Friday, October 10, 2014

Culling Our Metaphors

I find it appalling that people still use words like “lame” as pejorative epithets. I’ve heard people whom I know otherwise to espouse egalitarian values on a large range of topics—people who would cringe at other kinds of discriminatory language—throw it around in regular conversation. This thoughtless, casual habit has to stop.

Allow me to get off my soapbox for a moment, and confess that I heard myself liberally pepper my lecture on the use of APA style with words like “crazy” and “insane.” In my defense, they were not used to describe directly the citation style in question, but rather to underscore to students the expectations around correct citation, e.g., “Nobody expects you to remember exactly how to cite every single source. That would be [insert casual insensitive word pejoratively describing mental illness here]! Instead, you have to know what categories of information you need to produce a correct citation, bla bla bla.” That is an accurate rendition of what I heard in my head after that appalling use of “crazy.” Why is it still ok to use these metaphors, when we have perfectly good adjectives to convey “terrible,” “awful,” “appalling,” or “incredible” situations?


The insidiousness of the concept of “political correctness” still haunts any attempt at ridding everyday language of discriminatory terminology. I do not mean to rehash the critique here, but only to underscore the power of this “straw man” argument, its endurance, and the ways in which it can hinder opening up our conversations on these entrenched uses of language that continue to hurt, render invisible, marginalize, and oppress people. In that moment in my class, as my mouth-and-vocal-chords assemblage was uttering the words, my brain jumped ahead to realize the harm I was perpetuating, but not quickly enough to prevent me.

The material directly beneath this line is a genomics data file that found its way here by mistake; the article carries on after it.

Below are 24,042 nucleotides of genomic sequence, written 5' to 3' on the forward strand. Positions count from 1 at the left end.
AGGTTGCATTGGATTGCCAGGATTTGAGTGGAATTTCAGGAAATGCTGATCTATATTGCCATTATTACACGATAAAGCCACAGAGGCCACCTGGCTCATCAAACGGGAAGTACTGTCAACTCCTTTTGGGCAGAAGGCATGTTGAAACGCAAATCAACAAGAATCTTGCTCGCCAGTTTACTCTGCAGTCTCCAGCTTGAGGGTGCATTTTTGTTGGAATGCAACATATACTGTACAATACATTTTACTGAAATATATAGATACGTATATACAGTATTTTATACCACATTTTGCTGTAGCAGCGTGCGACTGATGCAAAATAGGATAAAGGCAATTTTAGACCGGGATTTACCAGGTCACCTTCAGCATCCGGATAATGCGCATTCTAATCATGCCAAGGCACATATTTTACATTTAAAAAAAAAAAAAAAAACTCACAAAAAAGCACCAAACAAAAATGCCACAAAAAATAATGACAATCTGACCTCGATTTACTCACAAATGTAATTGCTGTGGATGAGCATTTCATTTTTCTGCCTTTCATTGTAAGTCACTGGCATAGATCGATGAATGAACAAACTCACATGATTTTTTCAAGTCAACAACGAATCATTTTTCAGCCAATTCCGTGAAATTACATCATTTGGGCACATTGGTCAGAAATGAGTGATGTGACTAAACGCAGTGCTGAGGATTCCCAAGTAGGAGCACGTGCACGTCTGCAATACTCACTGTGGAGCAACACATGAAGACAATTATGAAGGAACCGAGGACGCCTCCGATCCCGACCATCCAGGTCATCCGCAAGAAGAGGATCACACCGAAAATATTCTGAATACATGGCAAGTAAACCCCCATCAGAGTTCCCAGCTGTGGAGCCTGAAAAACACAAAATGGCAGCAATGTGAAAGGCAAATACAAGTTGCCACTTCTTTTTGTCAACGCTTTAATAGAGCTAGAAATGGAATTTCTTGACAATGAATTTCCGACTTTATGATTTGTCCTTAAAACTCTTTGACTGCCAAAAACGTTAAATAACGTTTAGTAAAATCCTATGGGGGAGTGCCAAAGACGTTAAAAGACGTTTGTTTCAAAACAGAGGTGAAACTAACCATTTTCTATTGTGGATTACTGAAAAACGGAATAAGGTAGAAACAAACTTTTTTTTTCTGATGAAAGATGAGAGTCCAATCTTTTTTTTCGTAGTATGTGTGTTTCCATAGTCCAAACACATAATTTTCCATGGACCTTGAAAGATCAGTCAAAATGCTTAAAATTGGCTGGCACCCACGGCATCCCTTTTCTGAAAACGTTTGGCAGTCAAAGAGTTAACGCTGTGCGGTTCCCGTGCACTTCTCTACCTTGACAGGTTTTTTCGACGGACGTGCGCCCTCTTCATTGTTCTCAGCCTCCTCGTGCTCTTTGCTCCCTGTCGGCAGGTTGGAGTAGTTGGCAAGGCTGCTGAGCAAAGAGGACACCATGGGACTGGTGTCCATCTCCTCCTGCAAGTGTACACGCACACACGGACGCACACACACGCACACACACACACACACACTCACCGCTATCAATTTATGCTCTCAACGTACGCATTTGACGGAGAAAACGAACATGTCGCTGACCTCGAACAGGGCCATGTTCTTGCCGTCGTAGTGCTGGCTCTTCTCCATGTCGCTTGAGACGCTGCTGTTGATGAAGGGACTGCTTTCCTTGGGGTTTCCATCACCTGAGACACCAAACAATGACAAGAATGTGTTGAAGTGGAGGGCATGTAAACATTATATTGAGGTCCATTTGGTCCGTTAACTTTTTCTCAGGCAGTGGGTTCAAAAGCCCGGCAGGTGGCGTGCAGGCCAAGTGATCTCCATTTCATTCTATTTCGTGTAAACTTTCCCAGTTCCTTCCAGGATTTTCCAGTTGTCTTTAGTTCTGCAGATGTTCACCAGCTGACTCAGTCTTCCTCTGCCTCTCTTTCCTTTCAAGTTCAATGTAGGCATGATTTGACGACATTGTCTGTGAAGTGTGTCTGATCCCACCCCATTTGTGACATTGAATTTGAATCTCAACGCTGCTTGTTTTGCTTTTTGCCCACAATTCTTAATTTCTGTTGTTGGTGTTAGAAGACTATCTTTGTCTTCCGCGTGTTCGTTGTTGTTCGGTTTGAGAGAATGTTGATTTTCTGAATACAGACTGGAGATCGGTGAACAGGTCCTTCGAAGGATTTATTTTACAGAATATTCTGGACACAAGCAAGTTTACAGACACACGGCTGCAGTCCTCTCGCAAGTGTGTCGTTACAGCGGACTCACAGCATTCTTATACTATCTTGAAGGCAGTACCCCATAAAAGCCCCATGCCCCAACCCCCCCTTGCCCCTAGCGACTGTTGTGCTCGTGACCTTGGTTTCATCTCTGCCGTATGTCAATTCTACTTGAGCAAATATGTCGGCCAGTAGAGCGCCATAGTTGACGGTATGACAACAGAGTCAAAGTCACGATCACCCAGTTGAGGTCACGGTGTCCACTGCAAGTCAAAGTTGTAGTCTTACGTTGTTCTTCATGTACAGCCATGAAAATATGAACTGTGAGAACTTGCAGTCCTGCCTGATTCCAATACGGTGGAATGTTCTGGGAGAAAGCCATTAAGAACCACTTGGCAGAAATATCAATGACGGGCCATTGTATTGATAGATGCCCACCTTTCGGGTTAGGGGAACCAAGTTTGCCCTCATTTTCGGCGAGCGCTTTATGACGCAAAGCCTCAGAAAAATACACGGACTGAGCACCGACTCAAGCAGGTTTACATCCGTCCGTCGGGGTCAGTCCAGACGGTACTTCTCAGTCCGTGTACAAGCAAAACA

I do hope it will stop me in future. I have become aware of other metaphors I was using in my teaching to underscore the foundational nature of a teaching-and-learning moment such as how to do a critical reading. I would casually say “this is the meat and potatoes of critical thinking,” before—again with my brain lagging behind a beat—apologizing to vegetarians and vegans, indeed to the diverse group of people in my class, for whom “meat and potatoes” does not evoke a stereotypical staple meal. Of course, it was also a good teaching moment for the application of critical thinking in examining our own personal and culturally-derived biases and assumptions. Who am I kidding?


In all seriousness, however, the use of “crazy” and “insane” as synonyms for “wrong,” “terrible,” “unusual,” etc. strikes me as even more problematic, because of how it serves to bury mental illness under a deeper discursive darkness. In spite of all the clever campaigns, we still have so much trouble accepting mental illness as a regular and legitimate aspect of our—everybody’s—lives that the least we can do is eradicate the casual use of these adjectives and others that do the similar work of marginalization and oppression.

1 comment:

  1. I am posting this for Kristi L because once again blogger is causing comment-posting issues.
    __________________________
    In response to Dr. Margrit’s post on culling inappropriate metaphors out of our daily language, with a particular reference to words that are discriminatory towards people with mental illness.